He said that never before he felt so deeply loved in his life. So I said, “Okay, let us divorce, you are free.” We got separated and two months later the wonderful loving young lady married another man and my husband found himself in bed with another client. Two months later our son should be integrated into that new family (the new girlfriend also has a son). There were a lot more of those (to me) very strange and surprising activities coming from him. I didn’t get to know this side of him in all the 16 years we were living together. In the end I blamed him for destroying our whole relationship and told him I lost respect for him for leaving me completely alone because I was not interested in any kind of friendship as he wished to have.
Being separated from him wasn’t difficult to accept. It was quite surprising how many positive effects turned out for me. It was the behaviour I had problems with: lying and denying for months, abuse of trust, sexual abuse of clients he worked with for years, an incredible chaos of money affairs – it felt like a stab in the back to me.
So what does this mean to me in terms of your sentence above?
I did a lot of foolish things when I was young. I hurt people, men and women; I guess there’s no need to go into detail. Is this the reflection of what I’ve done when I was young, effects of karma? And how can I apply the Vedantic theory on this happening?
Ram: This is how one behaves when one does not know who he or she is. No one is responsible for this. Everyone gets caught in the trap of self-ignorance, suffers and causes suffering for others. There is no blame. People honestly come to the conclusions about who they are and what life is. Nobody starts out in life thinking, “I think I’ll completely delude myself about who I am and what the nature of the world is so that I can make a mess out of my life and suffer.” The ignorance is built-in. It is absorbed by osmosis; it is everywhere, and you swallow the whole thing without thinking.
Cynthia: Do you want to tell me that I probably needed much more frustration, as I already had to find the way out of maya or to be inspired enough to seek for the self?
Ram: It seems you’ve had enough frustration. I’m sure there is a connection between your interest in non-dual thought and the misery, so it has served some useful function.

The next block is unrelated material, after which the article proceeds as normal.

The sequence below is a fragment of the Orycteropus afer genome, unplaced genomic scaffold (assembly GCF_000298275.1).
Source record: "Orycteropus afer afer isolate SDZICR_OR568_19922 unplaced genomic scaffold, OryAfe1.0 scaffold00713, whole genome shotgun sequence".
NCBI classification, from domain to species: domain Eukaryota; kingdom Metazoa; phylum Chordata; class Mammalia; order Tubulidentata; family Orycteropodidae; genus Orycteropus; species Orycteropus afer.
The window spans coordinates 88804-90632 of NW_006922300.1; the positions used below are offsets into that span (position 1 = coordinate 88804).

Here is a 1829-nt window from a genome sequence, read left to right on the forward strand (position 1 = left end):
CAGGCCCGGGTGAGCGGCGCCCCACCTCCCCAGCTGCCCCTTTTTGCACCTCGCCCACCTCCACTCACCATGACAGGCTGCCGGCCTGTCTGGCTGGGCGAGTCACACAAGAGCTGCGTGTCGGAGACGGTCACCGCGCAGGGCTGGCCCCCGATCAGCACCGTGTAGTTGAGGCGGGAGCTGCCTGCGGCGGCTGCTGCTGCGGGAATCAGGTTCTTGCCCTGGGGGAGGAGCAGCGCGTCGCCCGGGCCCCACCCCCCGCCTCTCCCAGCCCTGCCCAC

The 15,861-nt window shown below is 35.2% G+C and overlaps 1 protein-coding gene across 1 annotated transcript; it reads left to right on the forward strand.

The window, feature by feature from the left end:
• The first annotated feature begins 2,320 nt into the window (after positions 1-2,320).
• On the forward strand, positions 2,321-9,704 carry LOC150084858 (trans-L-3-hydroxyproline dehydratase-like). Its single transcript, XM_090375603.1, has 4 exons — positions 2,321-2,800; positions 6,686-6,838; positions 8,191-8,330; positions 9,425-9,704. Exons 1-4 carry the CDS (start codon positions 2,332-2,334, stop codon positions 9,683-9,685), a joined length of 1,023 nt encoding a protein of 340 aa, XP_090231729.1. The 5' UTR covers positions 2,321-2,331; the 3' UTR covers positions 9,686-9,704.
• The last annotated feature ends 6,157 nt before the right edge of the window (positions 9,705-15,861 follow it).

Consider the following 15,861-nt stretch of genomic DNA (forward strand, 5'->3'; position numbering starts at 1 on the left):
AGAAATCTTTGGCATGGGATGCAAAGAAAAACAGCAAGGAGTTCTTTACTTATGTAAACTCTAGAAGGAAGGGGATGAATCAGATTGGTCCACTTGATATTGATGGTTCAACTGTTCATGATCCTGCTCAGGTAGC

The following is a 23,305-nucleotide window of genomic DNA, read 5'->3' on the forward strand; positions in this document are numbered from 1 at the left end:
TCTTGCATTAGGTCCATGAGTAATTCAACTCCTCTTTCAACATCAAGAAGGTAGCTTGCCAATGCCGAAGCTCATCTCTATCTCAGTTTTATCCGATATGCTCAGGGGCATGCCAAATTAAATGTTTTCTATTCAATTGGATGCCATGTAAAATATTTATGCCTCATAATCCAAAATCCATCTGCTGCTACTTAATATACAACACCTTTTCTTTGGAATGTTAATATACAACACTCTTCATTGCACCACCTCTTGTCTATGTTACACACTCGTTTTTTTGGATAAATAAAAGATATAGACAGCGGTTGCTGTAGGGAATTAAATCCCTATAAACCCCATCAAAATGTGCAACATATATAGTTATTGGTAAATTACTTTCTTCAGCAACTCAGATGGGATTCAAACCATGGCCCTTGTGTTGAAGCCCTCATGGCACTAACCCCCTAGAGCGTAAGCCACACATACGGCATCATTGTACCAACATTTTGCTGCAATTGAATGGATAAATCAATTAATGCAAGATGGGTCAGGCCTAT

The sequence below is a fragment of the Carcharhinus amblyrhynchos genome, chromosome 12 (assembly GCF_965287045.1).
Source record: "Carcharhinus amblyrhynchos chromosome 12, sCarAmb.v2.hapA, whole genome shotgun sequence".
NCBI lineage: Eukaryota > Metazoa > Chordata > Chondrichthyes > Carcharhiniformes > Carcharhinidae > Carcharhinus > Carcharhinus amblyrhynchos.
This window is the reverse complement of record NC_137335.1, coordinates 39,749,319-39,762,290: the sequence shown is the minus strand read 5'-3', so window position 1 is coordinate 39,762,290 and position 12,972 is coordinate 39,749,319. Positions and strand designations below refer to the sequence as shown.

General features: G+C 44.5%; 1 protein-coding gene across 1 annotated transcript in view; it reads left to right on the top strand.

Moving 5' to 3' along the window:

Cynthia: You probably won’t believe me, but it’s easier for me to think in terms of there’s no maya than there’s maya and the self. But what is the conflict then? I guess the conflict is a lack of confidence. I sometimes admire people who are able to say all is lying in the hands of the Lord. And they are completely convinced of what they say. They just don’t think about it and seem to be free or at least it enables them not to suffer too much.
Ram: Yes, seeing it only as the self is the best way. Faith is confidence. Even if you don’t accept it one hundred percent you should act as if you do. In Vedanta we say, If you can’t make it, fake it, meaning that because this is actually non-dual reality your belief in it is justified. And with faith you act differently. You take chances that you would not normally take; you cause things to happen that experientially validate your belief. And in this way your faith is strengthened. Ramana said that surrender to the Lord was equal to self-inquiry as a spiritual path.
Cynthia: What is confidence? It could be a quite positive identification in case you had the luck of having parents who give you an impact of confidence by their education, by nourishing your needs and helping you to develop a firm ego. But having confidence in something that is not describable, without a name, unseen and not felt, means that in the end you have confidence in nothingness!?
And this again seem to be a bit easier than to believe in the self as being LOVE… for nothingness doesn’t have so many connotations that do not fit in everyday life.
Ram: So you are saying that you don’t exist, that you are nothing? We are not talking about faith in nothingness. We are talking about faith in you. In a way mine is a ridiculous statement because you can’t have faith in you. Why? Because you are you. When you see that you exist and you sit with it a while you see that you are non-dual. Translating your non-dual nature into maya equals love. Love is just the recognition that there is no separation between you and the objects that appear in your awareness.
Ram (from the previous email): If there is no maya then all this is the self. And if it is the self, then where are the problems? The problems only come because you see things dualistically, as a maya and a self.
Cynthia: I’m sorry, I can’t see the logic. Why presume that problems only come by seeing things dualistically? I clearly see that I’m stupid and clever, I’m a prostitute and a saint, I’m a man and a woman, I’m clear and I’m dull… always I find parts of this and parts of that, obviously, not at the same time, but who knows? I’m both and it depends on I don’t know what if I experience one side or the other. But to me this is reality, being one and the other, being polar. Nonetheless, there is a problem in acceptance. Today I can accept what I can’t accept tomorrow. That’s strange, isn’t it? I feel like a pennant in the wind. Emotions are the wind.